Aside from the arrival of Manchester City on the scene, the top end of the Premiership table looks just like any other season. United and Chelsea are there, chased by Arsenal, Liverpool and Tottenham. Except 3rd place. 3rd place is occupied by Newcastle United. Yes, Newcastle United. The much maligned Toon Army are hitting heady heights not seen since the days of Bobby Robson and yet chairman Mike Ashley has come in for more criticism than an episode of Top Gear. His failure to sell the club resulted in widespread dismay back in 2009, dismay that rapidly turned to anger when he sacked Chris Hughton in December 2010 despite his sterling efforts in guiding the club back into the top flight after the relegation that had threatened to engulf the club in permanent crisis. Such anger then intensified dramatically thanks to his decision to appoint Alan Pardew on a 5 and ½ year contract, amidst rumours of a close personal friendship. Indeed, Sky Sports reported that of 40,000 fans taking part in a poll on who should become the next manager, Pardew only received the backing of 5.5% of voters. Such figures should be taken with a pinch of salt however, bear in mind these are the same fans that doubted Hughton’s ability to guide the club to promotion, take Frank Gilmore, the former chairman of the Independent Newcastle United Supporters’ Association, who described Hughton’s appointment as “the worst decision Mike Ashley’s ever made…Chris Hughton’s a lovely man but he’s no football manager.”
So has lightning struck twice? Are those oh-so-loyal Geordies wrong to consistently slate the man who has become a figure of hate at St James’ Park? Although it is early to tell, early evidence suggests this could be the case. Whilst criticisms of the club’s summer transfer policy can be easily justified, anyone who loses players of the quality of Barton, Nolan or Jose Enrique deserves questioning; this only serves to strengthen the argument on what a good job Pardew is doing. His astute replacements for such talent needs to be praised, indeed Yohan Cabaye looks an absolute snip at £4million and his partnership with Cheik Tiote is rivalling some of the Premiership’s top midfields. Demba Ba is now proving his worth after a slow start, bagging 8 goals so far, a figure that potentially makes him the best free transfer of the summer. He is making the £35million taken for Andy Carroll look better and better business by the day. Though Carroll is doing a fair job of that himself. Davide Santon, although currently out injured, could well be a hit in the future while the punt taken on Gabriel Obertan is worth the risk at just £3million. Pardew also needs complimenting on the decision to install Tim Krul as his Number 1, even allowing veteran substitute Steve Harper out on loan to Brighton given the top form of the Dutchman. He has been backed up by the boys in front of him, Coloccini is looking more like the Argentinian international he once was, aptly supported by Steven Taylor, himself finally living up to the hype that has proved such a burden for the local lad. Players like Shola Ameobi and Ryan Taylor are no headline grabbers, but do a worthy job for their side and Jonas Gutierrez provides the touch of class expected from a man nicknamed ‘Spiderman.’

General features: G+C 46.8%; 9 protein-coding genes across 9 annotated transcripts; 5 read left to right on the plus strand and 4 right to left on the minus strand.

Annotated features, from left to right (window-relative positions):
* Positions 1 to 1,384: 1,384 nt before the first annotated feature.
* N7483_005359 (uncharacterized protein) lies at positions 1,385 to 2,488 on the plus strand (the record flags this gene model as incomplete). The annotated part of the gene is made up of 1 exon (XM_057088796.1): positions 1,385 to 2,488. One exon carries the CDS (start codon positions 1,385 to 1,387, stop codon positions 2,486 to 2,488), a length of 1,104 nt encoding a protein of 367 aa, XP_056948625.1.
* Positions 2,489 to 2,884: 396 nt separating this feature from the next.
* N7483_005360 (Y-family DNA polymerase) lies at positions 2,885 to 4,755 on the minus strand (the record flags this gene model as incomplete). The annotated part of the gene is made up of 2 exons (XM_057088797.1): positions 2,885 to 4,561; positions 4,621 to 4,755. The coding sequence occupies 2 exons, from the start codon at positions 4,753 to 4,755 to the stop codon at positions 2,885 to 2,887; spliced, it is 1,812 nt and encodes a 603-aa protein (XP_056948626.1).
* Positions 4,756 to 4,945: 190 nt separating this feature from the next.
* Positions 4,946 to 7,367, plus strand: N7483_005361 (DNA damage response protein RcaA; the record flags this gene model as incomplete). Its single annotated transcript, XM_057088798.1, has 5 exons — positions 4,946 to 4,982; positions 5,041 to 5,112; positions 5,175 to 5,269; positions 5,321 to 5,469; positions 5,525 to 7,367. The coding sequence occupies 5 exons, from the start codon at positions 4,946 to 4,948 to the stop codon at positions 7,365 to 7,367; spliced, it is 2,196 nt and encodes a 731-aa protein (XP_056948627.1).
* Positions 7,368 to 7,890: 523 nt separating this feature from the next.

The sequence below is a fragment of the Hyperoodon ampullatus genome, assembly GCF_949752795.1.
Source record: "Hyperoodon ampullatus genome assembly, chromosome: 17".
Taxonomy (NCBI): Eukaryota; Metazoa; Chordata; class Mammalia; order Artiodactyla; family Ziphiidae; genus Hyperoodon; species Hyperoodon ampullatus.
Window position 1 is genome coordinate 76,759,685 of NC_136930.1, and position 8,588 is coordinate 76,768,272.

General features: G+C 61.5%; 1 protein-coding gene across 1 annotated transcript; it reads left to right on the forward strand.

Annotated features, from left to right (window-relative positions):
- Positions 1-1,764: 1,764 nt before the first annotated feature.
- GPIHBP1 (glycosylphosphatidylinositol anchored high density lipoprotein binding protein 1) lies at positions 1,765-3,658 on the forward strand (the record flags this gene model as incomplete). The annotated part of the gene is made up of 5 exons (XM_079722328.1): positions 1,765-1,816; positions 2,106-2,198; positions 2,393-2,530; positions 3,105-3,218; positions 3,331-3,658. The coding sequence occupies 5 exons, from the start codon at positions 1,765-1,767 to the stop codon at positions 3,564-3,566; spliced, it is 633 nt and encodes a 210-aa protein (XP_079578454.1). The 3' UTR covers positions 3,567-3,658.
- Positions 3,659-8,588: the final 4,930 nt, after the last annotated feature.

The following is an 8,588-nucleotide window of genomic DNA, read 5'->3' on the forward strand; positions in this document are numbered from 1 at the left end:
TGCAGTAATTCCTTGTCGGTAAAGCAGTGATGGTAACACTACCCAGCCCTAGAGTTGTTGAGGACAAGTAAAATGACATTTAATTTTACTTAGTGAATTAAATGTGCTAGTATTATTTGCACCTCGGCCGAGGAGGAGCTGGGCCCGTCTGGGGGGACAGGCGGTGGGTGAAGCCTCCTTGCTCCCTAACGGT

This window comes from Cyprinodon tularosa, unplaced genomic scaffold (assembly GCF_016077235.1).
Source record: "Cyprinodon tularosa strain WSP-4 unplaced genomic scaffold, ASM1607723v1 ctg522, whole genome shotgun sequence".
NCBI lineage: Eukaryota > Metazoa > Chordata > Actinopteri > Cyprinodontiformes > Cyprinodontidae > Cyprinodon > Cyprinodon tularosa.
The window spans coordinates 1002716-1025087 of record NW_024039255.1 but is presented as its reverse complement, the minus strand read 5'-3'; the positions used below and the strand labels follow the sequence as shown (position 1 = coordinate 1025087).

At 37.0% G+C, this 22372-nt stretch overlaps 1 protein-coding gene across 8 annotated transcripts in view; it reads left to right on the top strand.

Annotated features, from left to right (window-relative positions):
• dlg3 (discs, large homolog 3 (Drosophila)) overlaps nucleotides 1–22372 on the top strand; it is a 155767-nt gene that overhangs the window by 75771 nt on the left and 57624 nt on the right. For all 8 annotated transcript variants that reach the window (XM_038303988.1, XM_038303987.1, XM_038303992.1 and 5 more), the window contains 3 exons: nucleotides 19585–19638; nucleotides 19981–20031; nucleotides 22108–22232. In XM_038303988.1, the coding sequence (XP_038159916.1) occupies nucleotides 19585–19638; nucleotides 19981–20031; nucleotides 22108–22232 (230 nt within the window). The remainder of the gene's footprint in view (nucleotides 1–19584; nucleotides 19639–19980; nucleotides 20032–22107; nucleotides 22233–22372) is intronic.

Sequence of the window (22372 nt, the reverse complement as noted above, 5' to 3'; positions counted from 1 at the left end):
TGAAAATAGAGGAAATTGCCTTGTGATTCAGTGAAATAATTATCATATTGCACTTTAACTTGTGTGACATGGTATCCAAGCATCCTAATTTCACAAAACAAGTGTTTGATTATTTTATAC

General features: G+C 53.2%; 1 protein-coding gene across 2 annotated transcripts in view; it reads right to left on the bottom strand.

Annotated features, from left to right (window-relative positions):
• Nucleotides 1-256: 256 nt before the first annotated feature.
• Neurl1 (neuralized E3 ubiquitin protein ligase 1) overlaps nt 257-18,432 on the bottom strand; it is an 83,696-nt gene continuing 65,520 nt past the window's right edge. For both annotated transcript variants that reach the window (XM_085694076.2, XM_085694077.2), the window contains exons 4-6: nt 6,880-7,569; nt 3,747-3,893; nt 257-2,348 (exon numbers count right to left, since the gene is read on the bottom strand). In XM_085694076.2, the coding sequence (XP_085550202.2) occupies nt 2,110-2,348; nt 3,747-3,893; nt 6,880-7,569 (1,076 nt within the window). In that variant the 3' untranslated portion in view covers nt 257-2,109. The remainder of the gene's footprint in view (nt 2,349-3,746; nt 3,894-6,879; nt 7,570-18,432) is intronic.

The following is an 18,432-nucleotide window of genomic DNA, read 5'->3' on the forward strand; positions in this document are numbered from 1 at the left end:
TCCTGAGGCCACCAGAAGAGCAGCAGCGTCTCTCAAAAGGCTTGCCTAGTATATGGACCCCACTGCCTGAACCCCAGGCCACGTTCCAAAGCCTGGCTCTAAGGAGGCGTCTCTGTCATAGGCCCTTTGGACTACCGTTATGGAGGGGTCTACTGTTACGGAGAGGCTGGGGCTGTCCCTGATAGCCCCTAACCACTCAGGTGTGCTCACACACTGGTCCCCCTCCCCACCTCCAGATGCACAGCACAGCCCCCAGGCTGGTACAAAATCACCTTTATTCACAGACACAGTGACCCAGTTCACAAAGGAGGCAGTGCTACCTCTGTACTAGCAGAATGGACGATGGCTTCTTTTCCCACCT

So what of their form? Newcastle remain unbeaten, having won 3 and drawn 2 both at home and away. This will please supporters as while St James’ Park is expected to be a fortress given the wall of noise created by 52,000 people, the Toon Army often struggle on the road. Admittedly results have come against mediocre opposition, facing just Tottenham and Arsenal out of the so-called big boys, but as the cliché goes, you can only beat what is put out in front of you. A testing set of fixtures approaches, where they face Everton, City, United and Chelsea in their next four matches, a spell that is sure to test their credentials of a European finish. Is it sustainable? Well, only time can tell. If injuries strike key areas of their squad, testing times could be ahead, but whilst the team remains united, something that looks more likely given the departure of certain larger egos amongst the playing staff, there is a chance Newcastle can keep up the pressure on the Top 4. St James’ Park is never an easy place to travel too as the passionate Geordie support always provides the proverbial 12th man. A solid January transfer window, with a few clever additions similar to those made in the summer and the Toon Army can possibly begin to dream of Europe again, or even better, the Keegan and Shearer days of challenging for major honours. Or it will all come crashing down, Ashley will sack Pardew and appoint a double team of Gareth Southgate and Steve McLaren on 25 year contracts and Newcastle will slide back towards the Championship. That’s the beauty for the Black and White supporters, who knows what will happen next.